A MILLIONAIRE businessman and his wife say they are tortured by kids who play CRICKET in the flat above.
Constant crying and footsteps on newly installed wooden floors has made Sergey and Maria Grazhdankin's existence a misery, they say.
The pair moved into their £1m-plus fourth floor apartment in a gated art deco development in West Kensington, London, in 2011.
The Grazhdankins enjoyed peace and quiet in North End House, Fitz-James Avenue, but the wooden floors shattered their tranquillity.
And they say the behaviour of City banker Medhi Guissi and his wife and family upstairs makes them feel they are in a flatshare.
Sergey, 42, who runs an insurance services company, is now suing his neighbours over the alleged noise "nuisance" which has cost him £250,000 in lawyers' bills.
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At Central London County Court, he is asking Judge Tracey Bloom to order the Guissis to tear up their floor and lay it again in a way which eliminates the noise from creaking joists.
But Mr Guissi and his wife, Meriem El Harouchi, are fighting the case, claiming the Grazhdankins cannot complain about everyday sounds of a family in their own home.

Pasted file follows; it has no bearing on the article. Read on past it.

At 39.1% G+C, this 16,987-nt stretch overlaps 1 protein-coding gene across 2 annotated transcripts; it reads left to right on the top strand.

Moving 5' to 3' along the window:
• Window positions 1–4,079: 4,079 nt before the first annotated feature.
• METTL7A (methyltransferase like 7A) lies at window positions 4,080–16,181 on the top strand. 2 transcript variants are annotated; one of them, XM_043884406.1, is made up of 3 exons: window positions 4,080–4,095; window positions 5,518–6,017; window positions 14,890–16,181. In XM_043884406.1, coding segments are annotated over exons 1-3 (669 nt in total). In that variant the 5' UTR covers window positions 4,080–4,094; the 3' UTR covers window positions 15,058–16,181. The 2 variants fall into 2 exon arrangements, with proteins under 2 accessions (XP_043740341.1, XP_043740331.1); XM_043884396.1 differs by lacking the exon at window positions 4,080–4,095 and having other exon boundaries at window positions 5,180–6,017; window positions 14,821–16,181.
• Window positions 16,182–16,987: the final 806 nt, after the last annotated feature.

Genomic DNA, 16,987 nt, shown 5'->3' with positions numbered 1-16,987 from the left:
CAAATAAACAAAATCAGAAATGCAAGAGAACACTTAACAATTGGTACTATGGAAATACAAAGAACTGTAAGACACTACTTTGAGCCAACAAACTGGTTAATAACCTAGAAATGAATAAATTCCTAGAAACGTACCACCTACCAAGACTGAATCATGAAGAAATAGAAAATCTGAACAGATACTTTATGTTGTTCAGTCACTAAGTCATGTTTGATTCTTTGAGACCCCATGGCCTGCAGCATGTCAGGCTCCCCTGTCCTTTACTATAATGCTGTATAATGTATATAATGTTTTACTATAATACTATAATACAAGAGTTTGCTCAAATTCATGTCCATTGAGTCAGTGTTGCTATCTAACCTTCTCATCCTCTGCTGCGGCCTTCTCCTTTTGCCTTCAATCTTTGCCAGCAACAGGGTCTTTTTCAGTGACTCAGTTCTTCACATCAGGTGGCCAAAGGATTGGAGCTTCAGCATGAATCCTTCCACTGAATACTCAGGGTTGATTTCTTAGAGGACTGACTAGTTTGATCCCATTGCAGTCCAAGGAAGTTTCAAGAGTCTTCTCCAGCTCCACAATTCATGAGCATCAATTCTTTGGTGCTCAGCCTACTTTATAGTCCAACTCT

They say their neighbours have become oversensitive to the normal day-to-day noise of family life, having lived for many years with only an elderly single lady as a neighbour above them.
The court heard the Giussis bought the apartment above the Grazhdankins for £1.1m in 2018 and began gutting it.
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They tore out walls, changed the layout of the rooms and replaced the carpet with a wooden floor, including a floating acoustic barrier in an attempt to aleviate any noise.
But the Grazhdankins say this was fitted incorrectly, with nails driven through and into joists, against the instructions of the manufacturers.
The "incorrect" installation of the floor resulted in the creaking, they say.
Sergey said the pair are now "woken up daily between 5.30am and 7.30am" by noises, which begin around "7am and 8am" on weekends.
He added: "Walking, banging, jumping sounds, children running and voices, creaking floor, dropping things on the floor, children crying, shouting and voices.
"This is experienced especially between 2pm and 10pm. Living with this every day since we moved is torture."
Sergey said his wife now suffers from stress and insomnia and feels afraid as she tries to sleep.
Following complaints and a previous court hearing, Mr Guissi installed carpets, but the noise is still present and continues to affect the Grazhdankins, he said.
Representing the Giussis, barrister Tom Morris said the Grazhdankins are complaining about sound made by acts of "ordinary residential occupation" of a family home.
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The acts "are not done maliciously or with the intention of disturbing the claimant, but reasonably and with proper consideration for the interests of the claimant," he said.
The trial continues.
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